Posts Tagged Swiss Chard

What Vegetables are Good for Freezing? Handling and Storage Ideas

The plan this growing season for me is to can, freeze, preserve, and dehydrate fruits and vegetables we do not consume and have an abundance of (i.e. peak of tomato season where we have lots of tomatoes). This is a big endeavor for me since it will be my first time preserving what I grow. I have gotten a lot of books detailing how to  preserve vegetables from your garden. I have been busily reading and noting what techniques to use. A great reference book I would recommend is Ball’s Complete Book of Home Preserving. It details every vegetable you can grow and how to preserve them. It’s an invaluable resource to any gardener who wants to pursue this adventure.

I have read a lot about preserving vegetables by blanching and freezing. Freezing is a great way to lock in nutrients. Blanching is the process of dropping your desired vegetable in boiling water for a set time (typically for 30 seconds to 3 minutes). After blanching, you will take the veggies out and place them in an ice bath consisting of water and ice cubes. After they have cooled, you can freeze them flat on a tray in the freezer before packaging. Since, you’re not completely cooking the vegetables you keep the nutrients and texture of the vegetables. Happy gardening everyone!

What you’ll need to freeze vegetables is simple:

-desired vegetable you want to preserve
-pot
-water
-bowl
-ice water
-bags (sandwhich or freezer) and/or small containers (1 quart)
-freezer

Here’s a chart of vegetables that will do well freezing, when to freeze, and how to handle and store them:

What to Freeze

Time to Freeze

How to Freeze

Berries Spring to Fall Wash your produce, air dry and freeze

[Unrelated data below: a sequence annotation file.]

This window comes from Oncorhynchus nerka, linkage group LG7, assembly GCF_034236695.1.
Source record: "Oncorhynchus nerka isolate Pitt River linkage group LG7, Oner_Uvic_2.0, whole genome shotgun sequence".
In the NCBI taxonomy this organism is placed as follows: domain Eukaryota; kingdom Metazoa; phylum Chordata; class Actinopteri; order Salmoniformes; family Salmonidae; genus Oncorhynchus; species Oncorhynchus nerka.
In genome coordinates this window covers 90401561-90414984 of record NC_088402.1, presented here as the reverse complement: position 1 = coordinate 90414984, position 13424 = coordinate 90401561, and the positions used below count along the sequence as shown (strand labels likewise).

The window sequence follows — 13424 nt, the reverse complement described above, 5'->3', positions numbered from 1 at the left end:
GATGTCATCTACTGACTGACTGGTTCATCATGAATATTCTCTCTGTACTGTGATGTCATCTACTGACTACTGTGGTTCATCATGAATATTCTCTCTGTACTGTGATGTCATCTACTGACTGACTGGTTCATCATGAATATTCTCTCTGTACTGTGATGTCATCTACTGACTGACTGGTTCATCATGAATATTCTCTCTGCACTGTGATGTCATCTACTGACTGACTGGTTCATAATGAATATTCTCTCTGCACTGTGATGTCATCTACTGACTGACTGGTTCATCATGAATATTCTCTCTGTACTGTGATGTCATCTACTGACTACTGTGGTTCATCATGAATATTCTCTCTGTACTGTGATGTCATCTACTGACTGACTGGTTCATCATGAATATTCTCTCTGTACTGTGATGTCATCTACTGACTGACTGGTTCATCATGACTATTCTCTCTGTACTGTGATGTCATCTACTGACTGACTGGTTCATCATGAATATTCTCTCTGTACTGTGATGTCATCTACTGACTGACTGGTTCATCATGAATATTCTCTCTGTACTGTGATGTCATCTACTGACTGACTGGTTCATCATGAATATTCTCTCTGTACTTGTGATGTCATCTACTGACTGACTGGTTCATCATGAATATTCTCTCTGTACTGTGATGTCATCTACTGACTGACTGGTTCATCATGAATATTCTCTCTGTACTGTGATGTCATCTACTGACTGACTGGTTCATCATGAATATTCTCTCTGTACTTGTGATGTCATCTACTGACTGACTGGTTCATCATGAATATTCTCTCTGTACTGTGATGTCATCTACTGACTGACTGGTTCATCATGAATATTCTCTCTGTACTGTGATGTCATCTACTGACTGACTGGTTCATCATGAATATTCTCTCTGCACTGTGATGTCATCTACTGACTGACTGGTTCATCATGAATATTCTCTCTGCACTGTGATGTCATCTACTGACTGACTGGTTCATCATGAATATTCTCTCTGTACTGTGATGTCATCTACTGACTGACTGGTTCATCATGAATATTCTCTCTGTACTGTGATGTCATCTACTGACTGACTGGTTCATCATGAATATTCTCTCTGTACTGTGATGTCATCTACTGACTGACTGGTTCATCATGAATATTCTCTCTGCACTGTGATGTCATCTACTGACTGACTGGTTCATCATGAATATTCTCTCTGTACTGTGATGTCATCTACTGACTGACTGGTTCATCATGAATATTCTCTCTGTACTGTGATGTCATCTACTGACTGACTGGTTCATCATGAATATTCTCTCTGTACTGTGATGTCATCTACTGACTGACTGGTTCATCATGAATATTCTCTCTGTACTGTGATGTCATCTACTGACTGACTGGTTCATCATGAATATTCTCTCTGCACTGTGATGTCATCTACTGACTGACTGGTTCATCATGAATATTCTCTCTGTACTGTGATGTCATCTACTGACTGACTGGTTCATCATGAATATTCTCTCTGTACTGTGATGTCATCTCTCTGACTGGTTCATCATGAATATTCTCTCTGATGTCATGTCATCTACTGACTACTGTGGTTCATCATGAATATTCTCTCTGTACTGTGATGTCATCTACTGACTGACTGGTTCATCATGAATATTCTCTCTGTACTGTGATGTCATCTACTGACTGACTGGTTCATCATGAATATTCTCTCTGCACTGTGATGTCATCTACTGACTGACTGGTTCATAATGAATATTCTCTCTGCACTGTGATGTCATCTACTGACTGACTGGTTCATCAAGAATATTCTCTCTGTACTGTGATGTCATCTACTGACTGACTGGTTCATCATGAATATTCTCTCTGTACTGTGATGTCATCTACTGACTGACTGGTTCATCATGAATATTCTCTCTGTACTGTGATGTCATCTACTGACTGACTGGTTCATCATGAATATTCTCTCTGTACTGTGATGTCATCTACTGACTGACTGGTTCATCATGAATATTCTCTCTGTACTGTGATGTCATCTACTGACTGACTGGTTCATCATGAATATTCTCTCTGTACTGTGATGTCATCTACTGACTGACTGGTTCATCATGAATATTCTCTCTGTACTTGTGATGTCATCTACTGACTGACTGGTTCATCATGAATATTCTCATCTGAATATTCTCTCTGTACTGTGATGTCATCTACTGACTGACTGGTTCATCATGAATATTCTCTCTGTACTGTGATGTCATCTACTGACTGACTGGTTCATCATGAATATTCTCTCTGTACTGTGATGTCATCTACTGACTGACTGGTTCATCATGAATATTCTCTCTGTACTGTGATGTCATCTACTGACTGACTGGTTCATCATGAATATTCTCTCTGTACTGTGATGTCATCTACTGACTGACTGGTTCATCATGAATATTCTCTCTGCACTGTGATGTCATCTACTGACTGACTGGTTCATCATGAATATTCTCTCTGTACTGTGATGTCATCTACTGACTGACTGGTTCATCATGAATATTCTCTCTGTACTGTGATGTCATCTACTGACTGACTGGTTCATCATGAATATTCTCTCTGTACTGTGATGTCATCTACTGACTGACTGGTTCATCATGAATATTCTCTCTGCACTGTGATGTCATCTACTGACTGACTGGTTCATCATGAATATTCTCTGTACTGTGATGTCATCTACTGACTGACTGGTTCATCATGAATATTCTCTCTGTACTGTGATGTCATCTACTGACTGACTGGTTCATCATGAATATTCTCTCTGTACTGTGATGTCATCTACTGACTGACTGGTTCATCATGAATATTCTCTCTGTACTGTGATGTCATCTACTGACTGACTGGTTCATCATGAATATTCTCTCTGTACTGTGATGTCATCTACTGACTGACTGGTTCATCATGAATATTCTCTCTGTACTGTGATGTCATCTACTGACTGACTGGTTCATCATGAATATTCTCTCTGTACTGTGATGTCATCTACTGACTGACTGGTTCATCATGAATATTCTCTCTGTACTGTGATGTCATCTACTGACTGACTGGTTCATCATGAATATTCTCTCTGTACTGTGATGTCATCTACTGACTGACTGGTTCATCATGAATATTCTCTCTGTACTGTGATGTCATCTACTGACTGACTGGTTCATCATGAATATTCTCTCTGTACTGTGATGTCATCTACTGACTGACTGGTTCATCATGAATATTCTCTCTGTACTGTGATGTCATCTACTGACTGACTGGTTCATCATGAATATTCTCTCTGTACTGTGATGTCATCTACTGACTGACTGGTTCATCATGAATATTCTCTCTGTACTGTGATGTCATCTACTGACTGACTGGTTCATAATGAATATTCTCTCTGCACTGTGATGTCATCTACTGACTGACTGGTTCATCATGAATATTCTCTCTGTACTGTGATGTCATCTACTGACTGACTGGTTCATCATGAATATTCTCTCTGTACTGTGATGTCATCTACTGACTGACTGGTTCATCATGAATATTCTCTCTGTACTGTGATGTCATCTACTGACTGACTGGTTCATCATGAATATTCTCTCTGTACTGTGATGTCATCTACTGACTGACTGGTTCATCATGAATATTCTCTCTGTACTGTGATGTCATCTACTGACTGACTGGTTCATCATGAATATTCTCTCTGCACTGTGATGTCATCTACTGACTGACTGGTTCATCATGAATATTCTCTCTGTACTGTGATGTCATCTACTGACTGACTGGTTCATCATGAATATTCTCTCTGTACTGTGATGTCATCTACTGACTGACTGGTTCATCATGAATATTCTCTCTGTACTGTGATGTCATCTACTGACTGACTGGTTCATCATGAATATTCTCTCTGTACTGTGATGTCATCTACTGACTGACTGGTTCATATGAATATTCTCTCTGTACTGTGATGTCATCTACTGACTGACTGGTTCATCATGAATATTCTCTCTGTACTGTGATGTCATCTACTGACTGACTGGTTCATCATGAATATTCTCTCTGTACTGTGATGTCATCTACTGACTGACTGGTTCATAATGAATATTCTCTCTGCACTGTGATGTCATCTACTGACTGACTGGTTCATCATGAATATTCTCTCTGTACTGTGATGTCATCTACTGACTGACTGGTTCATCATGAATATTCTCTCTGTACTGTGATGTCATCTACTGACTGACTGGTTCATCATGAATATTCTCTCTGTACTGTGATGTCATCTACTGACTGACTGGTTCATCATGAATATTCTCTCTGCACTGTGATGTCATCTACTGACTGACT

Broccoli Spring and Fall Cut into bite-size pieces, blanch in boiling water for 30 seconds to 1 minute, cool in ice bath for 2 minutes, drain and freeze
Chard Spring, Summer, and Fall Blanch until wilted (several minutes) It will look like wilted spinach. Cool in ice bath, drain, and freeze in small batches
Edamame (soybeans) Summer to Fall Simmer pods in salted water for approximately 5 minutes. Cool in ice bath for 2 minutes, drain, and freeze
Peas Spring to Fall Blanch in boiling water for a minute. Cool in ice bath for 2 minutes, drain and freeze
Peppers Summer to Fall Slice, blanch in boiling water for 1 minute, cool in ice bath for 2 minutes, drain and freeze
Snap beans Summer to Fall Blanch in boiling water for a minute. Cool in ice bath for 2 minutes, drain and freeze
Spinach Spring to Fall Blanch until wilted (several minutes) Cool in ice bath, drain, and freeze in small batches
Sweet corn Summer Cut kernels from cobs, simmer in hot water for 2-3 minutes. Cool in ice bath, drain, and freeze in small batches

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A Veggie Garden Update 05-21-08

I know I haven’t updated in awhile but we’ve been completely busy. We actually have some good news: we’re going to be home owners. We’re in escrow and so excited about the possibilities of being a homeowner. we can’t believe it!!! Here’s a picture of our new garden area:

Garden View A

Garden View B

So, my garden has experienced a lot of thinning due to us moving in only a short 20 days. I am just hoping I can get some ripe tomatoes by then so I can save seeds. This year, I am growing a variety of tomatoes that I wanted to collect seeds. Tomatoes that I’m not taking with me include: black cherry, red and gold, and fireball tomato. Those already have little green fruits on them so I can hopefully get them to ripe so I can get seeds from them. Luckily, I had a feeling that we would buy a house before summer’s end so I put most of my plants in pots. I still have tons of Swiss chard plants ready to be harvested and cooked. I cook my swiss chard simply with some olive oil, lemon, and garlic.